March 8, 2013
Tom Johnson was one of those extraordinary characters that history throws up in times of crisis. Born in 1772 to Irish parents, he made the most of the opportunities that presented themselves and was earning his own living as a smuggler by the age of 12. At least twice, he made remarkable escapes from prison. When the Napoleonic Wars broke out, his well-deserved reputation for extreme daring saw him hired–despite his by then extensive criminal record–to pilot a pair of covert British naval expeditions.
But Johnson also has a stranger claim to fame, one that has gone unmentioned in all but the most obscure of histories. In 1820–or so he claimed–he was offered the sum of £40,000 [equivalent to $3 million now] to rescue the emperor Napoleon from bleak exile on the island of St. Helena. This escape was to be effected in an incredible way–down a sheer cliff, using a bosun’s chair, to a pair of primitive submarines waiting off shore. Johnson had to design the submarines himself, since his plot was hatched decades before the invention of the first practical underwater craft.
The tale begins with the emperor himself. As the inheritor of the French Revolution–the outstanding event of the age, and the one that, more than any other, caused rich and privileged elites to sleep uneasy in their beds–the Corsican became the terror of half of Europe; as an unmatched military genius, the invader of Russia, conqueror of Italy, Germany and Spain, and architect of the Continental System, he was also (in British eyes at least) the greatest monster of his day. In the English nursery he was “Boney,” a bogeyman who hunted down naughty children and gobbled them up; in France he was a beacon of chauvinism. His legend was only burnished when, defeated, apparently conclusively, in 1814 by a grand coalition of all his enemies, he was imprisoned on the small Italian island of Elba–only to escape, return to France, and, in the campaign famously known as the Hundred Days, unite his whole nation behind him again. His final defeat, at Waterloo, left the British determined to take no further chances with him. Exile to St. Helena, a small island in the South Atlantic 1,200 miles from the nearest land, was intended to make further escape impossible.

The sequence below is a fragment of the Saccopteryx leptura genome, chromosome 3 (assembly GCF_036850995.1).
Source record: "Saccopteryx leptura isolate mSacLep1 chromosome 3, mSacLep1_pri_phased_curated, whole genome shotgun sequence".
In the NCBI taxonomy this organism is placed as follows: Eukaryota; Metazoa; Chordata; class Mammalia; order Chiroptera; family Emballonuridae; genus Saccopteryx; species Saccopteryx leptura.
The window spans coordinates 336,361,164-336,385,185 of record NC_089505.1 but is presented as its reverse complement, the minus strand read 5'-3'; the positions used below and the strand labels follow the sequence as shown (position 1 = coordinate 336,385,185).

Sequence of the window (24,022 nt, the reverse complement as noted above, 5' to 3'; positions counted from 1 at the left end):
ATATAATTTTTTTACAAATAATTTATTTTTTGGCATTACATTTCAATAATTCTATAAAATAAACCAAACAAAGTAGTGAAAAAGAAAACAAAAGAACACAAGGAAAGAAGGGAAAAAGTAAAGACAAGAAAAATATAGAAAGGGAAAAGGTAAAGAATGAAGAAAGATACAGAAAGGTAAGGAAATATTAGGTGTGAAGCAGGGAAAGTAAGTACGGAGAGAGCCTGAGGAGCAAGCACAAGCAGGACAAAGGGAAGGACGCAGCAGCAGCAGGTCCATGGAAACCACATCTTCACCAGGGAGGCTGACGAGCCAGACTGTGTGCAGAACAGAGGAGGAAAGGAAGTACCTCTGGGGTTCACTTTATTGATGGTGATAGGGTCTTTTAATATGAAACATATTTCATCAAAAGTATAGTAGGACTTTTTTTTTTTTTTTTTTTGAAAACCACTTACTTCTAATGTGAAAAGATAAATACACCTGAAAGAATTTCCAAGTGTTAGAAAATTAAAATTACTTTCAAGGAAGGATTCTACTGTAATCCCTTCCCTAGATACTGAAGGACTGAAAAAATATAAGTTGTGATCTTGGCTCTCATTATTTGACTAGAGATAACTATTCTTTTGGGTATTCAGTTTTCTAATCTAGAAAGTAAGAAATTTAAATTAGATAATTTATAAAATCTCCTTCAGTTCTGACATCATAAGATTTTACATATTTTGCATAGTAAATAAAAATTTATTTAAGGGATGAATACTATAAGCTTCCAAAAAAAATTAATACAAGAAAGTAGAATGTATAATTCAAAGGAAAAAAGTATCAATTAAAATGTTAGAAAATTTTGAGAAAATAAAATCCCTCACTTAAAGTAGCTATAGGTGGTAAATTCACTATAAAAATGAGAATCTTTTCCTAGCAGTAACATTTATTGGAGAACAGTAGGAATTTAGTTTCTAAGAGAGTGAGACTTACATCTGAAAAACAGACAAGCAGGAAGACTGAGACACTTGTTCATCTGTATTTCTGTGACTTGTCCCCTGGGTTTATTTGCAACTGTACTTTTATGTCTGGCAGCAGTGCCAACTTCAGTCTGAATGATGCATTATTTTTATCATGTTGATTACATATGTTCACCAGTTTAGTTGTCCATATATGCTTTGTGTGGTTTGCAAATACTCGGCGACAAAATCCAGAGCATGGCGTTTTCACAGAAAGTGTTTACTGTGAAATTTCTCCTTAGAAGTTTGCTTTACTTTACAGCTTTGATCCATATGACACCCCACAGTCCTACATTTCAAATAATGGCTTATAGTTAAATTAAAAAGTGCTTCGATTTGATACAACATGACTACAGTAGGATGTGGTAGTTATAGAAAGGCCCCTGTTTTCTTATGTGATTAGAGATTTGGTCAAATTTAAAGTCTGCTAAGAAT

Yet, while Napoleon lived (and he endured six increasingly morose years on St. Helena before finally succumbing to cancer–or, some say, to arsenic poisoning), there were always schemes to rescue him. Emilio Ocampo, who gives the best account of this collection of half-baked plots, writes that “Napoleon’s political ambition was not subdued by his captivity. And his determined followers never abandoned hopes of setting him free.” Nor did the Bonapartists lack money; Napoleon’s brother, Joseph, who was at one time the King of Spain, had escaped to the United States with a fortune estimated at 20 million francs. And the emperor’s popularity in the United States was such that–Ocampo says–the British squadron taking him into exile headed several hundred miles in the wrong direction to evade an American privateer, the True Blooded Yankee, which sailed under the flag of the revolutionary government of Buenos Aires and was determined to effect his rescue.